From Tinley Park to Grant Park
Lollapalooza has become a much beloved summer tradition, but it wasn’t always in the city of Chicago. In fact, it was in many cities.
Its history can more or less be divided into two parts: when it was a traveling music festival with performances on two to three stages (1991–97, 2003) and when it was based in Chicago with performances on multiple stages (2005–present). Lollapalooza was created by Jane’s Addiction frontman Perry Farrell in 1991 as a farewell tour for the band. From July 18 to August 28, they barnstormed through twenty-one cities across the United States in forty-two days, headlining a lineup that included Siouxsie and the Banshees, Living Colour, Nine Inch Nails, Fishbone, Violent Femmes, Ice-T’s Body Count, Butthole Surfers, and Rollins Band. It was a smashing success, and the festival continued with a rotation of bands primarily from the alternative rock, punk rock, heavy metal, hip-hop, and electronic genres. However, it gradually declined in popularity and ticket sales until the 1998 fest was canceled due to lack of a headliner.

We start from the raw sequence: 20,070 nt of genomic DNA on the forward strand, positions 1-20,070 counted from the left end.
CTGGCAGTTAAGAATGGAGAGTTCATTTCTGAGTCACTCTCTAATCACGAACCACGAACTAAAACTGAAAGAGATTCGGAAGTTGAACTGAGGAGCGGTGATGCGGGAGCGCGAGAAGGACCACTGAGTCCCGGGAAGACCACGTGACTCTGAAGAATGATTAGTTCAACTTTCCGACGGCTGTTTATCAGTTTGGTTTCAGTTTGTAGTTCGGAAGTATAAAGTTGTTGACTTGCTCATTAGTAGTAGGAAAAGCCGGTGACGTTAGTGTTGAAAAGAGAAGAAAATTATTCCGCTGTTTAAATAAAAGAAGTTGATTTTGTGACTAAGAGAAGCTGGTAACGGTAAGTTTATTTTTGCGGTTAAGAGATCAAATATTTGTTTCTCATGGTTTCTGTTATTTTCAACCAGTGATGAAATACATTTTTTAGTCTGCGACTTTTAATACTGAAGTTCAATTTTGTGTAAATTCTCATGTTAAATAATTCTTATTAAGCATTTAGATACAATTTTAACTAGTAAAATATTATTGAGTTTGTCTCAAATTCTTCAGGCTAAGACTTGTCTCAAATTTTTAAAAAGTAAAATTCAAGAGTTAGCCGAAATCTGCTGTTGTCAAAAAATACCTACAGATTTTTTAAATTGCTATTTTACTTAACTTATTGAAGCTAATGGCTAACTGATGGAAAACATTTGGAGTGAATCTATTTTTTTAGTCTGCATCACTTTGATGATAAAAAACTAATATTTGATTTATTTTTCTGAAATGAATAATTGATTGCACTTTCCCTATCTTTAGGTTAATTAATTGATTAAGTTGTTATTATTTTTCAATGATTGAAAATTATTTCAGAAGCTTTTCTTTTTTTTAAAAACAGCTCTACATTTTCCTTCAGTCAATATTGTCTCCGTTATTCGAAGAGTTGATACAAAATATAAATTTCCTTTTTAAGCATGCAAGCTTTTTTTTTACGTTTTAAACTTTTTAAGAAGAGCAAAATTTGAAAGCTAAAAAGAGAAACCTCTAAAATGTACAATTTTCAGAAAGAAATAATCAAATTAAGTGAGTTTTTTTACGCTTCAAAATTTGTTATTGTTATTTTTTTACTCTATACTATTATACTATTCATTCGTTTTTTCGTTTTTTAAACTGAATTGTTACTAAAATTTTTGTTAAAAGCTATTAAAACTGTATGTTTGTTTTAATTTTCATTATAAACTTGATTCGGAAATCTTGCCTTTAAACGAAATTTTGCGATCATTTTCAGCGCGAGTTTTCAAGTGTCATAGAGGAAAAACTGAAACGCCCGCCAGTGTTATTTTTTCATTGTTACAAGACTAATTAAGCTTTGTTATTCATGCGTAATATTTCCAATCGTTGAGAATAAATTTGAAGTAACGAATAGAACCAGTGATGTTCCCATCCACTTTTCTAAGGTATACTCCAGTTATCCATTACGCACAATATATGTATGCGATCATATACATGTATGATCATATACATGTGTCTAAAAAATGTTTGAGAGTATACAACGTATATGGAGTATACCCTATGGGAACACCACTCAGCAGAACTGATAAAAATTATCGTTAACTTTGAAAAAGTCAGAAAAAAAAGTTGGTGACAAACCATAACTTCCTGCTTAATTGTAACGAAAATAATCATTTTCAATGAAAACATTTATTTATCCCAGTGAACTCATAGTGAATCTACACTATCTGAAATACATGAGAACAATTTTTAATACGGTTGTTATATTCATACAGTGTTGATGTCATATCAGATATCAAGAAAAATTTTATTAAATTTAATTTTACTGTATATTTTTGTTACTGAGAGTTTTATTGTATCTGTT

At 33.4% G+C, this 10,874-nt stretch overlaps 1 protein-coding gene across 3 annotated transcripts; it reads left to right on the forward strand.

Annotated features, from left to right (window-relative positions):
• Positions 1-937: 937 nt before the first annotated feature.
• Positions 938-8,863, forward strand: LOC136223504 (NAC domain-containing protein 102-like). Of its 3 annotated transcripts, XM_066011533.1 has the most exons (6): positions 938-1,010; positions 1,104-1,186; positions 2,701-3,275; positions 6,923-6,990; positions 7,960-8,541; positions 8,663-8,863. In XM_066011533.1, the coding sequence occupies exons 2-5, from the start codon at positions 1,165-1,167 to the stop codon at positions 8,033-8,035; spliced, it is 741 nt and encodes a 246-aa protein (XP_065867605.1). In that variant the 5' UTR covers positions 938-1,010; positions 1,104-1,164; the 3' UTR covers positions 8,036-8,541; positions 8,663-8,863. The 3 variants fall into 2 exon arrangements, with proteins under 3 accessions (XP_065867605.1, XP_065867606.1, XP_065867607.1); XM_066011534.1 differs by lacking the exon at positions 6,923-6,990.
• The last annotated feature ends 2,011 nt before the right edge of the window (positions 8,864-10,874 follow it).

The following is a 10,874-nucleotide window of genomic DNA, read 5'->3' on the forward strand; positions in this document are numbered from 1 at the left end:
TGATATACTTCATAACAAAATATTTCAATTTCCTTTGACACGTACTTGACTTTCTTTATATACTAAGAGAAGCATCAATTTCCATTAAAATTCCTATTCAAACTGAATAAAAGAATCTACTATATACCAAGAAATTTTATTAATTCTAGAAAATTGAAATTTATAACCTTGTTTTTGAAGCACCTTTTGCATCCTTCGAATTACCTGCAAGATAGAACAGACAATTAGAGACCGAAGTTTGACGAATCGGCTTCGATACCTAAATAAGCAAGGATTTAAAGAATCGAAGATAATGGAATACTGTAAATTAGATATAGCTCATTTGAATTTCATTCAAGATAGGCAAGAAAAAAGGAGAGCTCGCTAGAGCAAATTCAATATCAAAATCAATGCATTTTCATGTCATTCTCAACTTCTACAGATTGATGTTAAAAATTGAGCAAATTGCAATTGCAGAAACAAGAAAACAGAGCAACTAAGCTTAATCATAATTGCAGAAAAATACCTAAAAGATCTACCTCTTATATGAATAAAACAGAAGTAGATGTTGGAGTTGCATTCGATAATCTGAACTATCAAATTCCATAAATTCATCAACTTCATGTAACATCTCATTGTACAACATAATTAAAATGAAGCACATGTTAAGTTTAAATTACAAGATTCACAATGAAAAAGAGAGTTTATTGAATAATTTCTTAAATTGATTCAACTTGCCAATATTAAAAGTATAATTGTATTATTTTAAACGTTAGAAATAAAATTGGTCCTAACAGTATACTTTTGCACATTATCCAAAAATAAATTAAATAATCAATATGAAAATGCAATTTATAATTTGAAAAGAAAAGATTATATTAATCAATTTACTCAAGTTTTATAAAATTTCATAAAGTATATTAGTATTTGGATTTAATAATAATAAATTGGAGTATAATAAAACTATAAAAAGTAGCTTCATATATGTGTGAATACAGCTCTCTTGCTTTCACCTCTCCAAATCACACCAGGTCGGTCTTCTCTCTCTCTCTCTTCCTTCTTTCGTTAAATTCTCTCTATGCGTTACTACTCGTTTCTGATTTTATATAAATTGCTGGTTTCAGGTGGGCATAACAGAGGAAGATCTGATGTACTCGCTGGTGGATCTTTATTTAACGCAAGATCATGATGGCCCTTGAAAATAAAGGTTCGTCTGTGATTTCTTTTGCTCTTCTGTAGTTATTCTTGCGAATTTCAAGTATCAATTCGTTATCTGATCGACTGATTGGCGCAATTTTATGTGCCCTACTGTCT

In 2003, Jane’s Addiction regrouped and along with it Lollapalooza. While the festival took place, poor ticket sales led to some dates being canceled, and lackluster sales continued into 2004 with that festival being canceled entirely. Determined to make it work, Perry Farrell regrouped and reenvisioned Lollapalooza as a two-day affair in 2005 just in Chicago with multiple stages, including one for kid-friendly performances. The new format worked and was expanded to three days in 2006. Lollapalooza grew in size and duration, and by 2019, 181 bands and artists performed on multiple stages in four days.
In 2012, the Chicago Park District and Lollapalooza organizers came to an agreement that secured Grant Park as the home of the music fest through 2021, but in its former life as a traveling festival, the World Music Theatre in Tinley Park was Lollapalooza’s Illinois stop from 1991 to 1995 and again in 1997. These images captured by a Chicago Sun-Times photographer document festivalgoers outside of the venue on July 2, 1993.
Learn more about the history of outdoor concerts in Chicago in the Encyclopedia of Chicago. Read more.
“The Encyclopedia of Chicago is no mere collection of fun facts. It is a work of stunning scholarly achievement.” — Tom McNamee, Chicago Sun-Times
Published by the University of Chicago Press, The Encyclopedia of Chicago is the result of a ten-year collaboration between the Newberry Library and the Chicago History Museum. This project brought together hundreds of historians, journalists, and experts on everything from airlines to Zoroastrians to explore all aspects of the rich world of Chicago and its surrounding metropolitan area. Read the Encyclopedia